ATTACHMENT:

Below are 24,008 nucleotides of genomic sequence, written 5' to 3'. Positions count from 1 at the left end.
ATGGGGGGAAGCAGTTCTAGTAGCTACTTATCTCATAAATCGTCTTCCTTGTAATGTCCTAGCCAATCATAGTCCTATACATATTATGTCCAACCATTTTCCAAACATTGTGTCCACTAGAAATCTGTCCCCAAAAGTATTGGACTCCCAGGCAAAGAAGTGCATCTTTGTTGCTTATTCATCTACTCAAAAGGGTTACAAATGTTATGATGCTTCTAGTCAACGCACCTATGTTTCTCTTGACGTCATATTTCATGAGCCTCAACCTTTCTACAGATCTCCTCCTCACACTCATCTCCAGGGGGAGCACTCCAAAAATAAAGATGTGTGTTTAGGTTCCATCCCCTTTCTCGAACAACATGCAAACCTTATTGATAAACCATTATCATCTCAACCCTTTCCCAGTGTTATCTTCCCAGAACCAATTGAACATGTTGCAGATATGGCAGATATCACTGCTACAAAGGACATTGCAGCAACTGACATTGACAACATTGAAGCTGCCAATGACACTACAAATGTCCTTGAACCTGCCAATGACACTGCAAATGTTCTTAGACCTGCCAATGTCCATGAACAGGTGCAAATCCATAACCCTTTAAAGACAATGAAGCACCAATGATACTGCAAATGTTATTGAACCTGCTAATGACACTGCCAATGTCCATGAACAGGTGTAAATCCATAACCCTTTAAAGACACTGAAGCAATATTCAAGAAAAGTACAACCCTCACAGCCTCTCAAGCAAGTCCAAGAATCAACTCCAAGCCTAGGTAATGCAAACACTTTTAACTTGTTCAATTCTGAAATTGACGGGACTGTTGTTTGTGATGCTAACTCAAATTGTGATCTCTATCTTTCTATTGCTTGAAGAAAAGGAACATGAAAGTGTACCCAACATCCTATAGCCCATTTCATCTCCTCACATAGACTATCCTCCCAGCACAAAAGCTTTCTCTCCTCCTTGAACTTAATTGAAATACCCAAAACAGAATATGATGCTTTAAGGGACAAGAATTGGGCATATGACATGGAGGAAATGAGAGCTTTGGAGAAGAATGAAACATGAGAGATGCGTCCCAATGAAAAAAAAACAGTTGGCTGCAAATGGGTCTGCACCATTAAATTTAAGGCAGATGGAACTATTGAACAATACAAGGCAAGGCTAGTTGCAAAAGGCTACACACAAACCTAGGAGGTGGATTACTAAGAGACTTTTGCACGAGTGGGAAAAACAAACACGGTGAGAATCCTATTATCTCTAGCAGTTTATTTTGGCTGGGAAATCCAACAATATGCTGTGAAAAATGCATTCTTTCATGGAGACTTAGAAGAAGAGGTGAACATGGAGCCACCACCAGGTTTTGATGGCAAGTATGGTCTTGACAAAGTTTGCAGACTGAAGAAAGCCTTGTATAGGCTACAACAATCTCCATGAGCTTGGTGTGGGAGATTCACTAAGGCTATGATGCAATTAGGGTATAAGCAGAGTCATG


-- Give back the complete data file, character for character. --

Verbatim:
Below are 24,008 nucleotides of genomic sequence, written 5' to 3'. Positions count from 1 at the left end.
ATGGGGGGAAGCAGTTCTAGTAGCTACTTATCTCATAAATCGTCTTCCTTGTAATGTCCTAGCCAATCATAGTCCTATACATATTATGTCCAACCATTTTCCAAACATTGTGTCCACTAGAAATCTGTCCCCAAAAGTATTGGACTCCCAGGCAAAGAAGTGCATCTTTGTTGCTTATTCATCTACTCAAAAGGGTTACAAATGTTATGATGCTTCTAGTCAACGCACCTATGTTTCTCTTGACGTCATATTTCATGAGCCTCAACCTTTCTACAGATCTCCTCCTCACACTCATCTCCAGGGGGAGCACTCCAAAAATAAAGATGTGTGTTTAGGTTCCATCCCCTTTCTCGAACAACATGCAAACCTTATTGATAAACCATTATCATCTCAACCCTTTCCCAGTGTTATCTTCCCAGAACCAATTGAACATGTTGCAGATATGGCAGATATCACTGCTACAAAGGACATTGCAGCAACTGACATTGACAACATTGAAGCTGCCAATGACACTACAAATGTCCTTGAACCTGCCAATGACACTGCAAATGTTCTTAGACCTGCCAATGTCCATGAACAGGTGCAAATCCATAACCCTTTAAAGACAATGAAGCACCAATGATACTGCAAATGTTATTGAACCTGCTAATGACACTGCCAATGTCCATGAACAGGTGTAAATCCATAACCCTTTAAAGACACTGAAGCAATATTCAAGAAAAGTACAACCCTCACAGCCTCTCAAGCAAGTCCAAGAATCAACTCCAAGCCTAGGTAATGCAAACACTTTTAACTTGTTCAATTCTGAAATTGACGGGACTGTTGTTTGTGATGCTAACTCAAATTGTGATCTCTATCTTTCTATTGCTTGAAGAAAAGGAACATGAAAGTGTACCCAACATCCTATAGCCCATTTCATCTCCTCACATAGACTATCCTCCCAGCACAAAAGCTTTCTCTCCTCCTTGAACTTAATTGAAATACCCAAAACAGAATATGATGCTTTAAGGGACAAGAATTGGGCATATGACATGGAGGAAATGAGAGCTTTGGAGAAGAATGAAACATGAGAGATGCGTCCCAATGAAAAAAAAACAGTTGGCTGCAAATGGGTCTGCACCATTAAATTTAAGGCAGATGGAACTATTGAACAATACAAGGCAAGGCTAGTTGCAAAAGGCTACACACAAACCTAGGAGGTGGATTACTAAGAGACTTTTGCACGAGTGGGAAAAACAAACACGGTGAGAATCCTATTATCTCTAGCAGTTTATTTTGGCTGGGAAATCCAACAATATGCTGTGAAAAATGCATTCTTTCATGGAGACTTAGAAGAAGAGGTGAACATGGAGCCACCACCAGGTTTTGATGGCAAGTATGGTCTTGACAAAGTTTGCAGACTGAAGAAAGCCTTGTATAGGCTACAACAATCTCCATGAGCTTGGTGTGGGAGATTCACTAAGGCTATGATGCAATTAGGGTATAAGCAGAGTCATG